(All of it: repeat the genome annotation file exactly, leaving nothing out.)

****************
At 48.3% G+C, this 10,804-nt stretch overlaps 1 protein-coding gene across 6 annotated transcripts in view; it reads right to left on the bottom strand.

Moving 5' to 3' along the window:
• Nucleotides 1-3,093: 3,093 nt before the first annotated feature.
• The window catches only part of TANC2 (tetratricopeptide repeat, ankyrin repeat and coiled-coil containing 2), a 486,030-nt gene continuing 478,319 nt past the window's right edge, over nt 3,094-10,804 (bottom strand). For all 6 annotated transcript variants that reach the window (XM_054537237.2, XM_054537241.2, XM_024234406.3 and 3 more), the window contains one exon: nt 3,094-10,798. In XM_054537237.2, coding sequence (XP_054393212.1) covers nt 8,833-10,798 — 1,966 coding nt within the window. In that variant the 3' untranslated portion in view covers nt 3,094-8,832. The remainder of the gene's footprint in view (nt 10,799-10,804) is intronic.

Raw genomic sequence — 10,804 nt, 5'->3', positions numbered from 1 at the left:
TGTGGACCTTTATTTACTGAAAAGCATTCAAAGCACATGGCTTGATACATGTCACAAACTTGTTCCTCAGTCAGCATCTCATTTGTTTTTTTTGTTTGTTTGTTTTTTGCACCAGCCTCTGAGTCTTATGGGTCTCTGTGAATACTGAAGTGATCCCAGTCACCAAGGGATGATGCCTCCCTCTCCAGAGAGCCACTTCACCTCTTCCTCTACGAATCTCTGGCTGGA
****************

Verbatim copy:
At 48.3% G+C, this 10,804-nt stretch overlaps 1 protein-coding gene across 6 annotated transcripts in view; it reads right to left on the bottom strand.

Moving 5' to 3' along the window:
• Nucleotides 1-3,093: 3,093 nt before the first annotated feature.
• The window catches only part of TANC2 (tetratricopeptide repeat, ankyrin repeat and coiled-coil containing 2), a 486,030-nt gene continuing 478,319 nt past the window's right edge, over nt 3,094-10,804 (bottom strand). For all 6 annotated transcript variants that reach the window (XM_054537237.2, XM_054537241.2, XM_024234406.3 and 3 more), the window contains one exon: nt 3,094-10,798. In XM_054537237.2, coding sequence (XP_054393212.1) covers nt 8,833-10,798 — 1,966 coding nt within the window. In that variant the 3' untranslated portion in view covers nt 3,094-8,832. The remainder of the gene's footprint in view (nt 10,799-10,804) is intronic.

Raw genomic sequence — 10,804 nt, 5'->3', positions numbered from 1 at the left:
TGTGGACCTTTATTTACTGAAAAGCATTCAAAGCACATGGCTTGATACATGTCACAAACTTGTTCCTCAGTCAGCATCTCATTTGTTTTTTTTGTTTGTTTGTTTTTTGCACCAGCCTCTGAGTCTTATGGGTCTCTGTGAATACTGAAGTGATCCCAGTCACCAAGGGATGATGCCTCCCTCTCCAGAGAGCCACTTCACCTCTTCCTCTACGAATCTCTGGCTGGA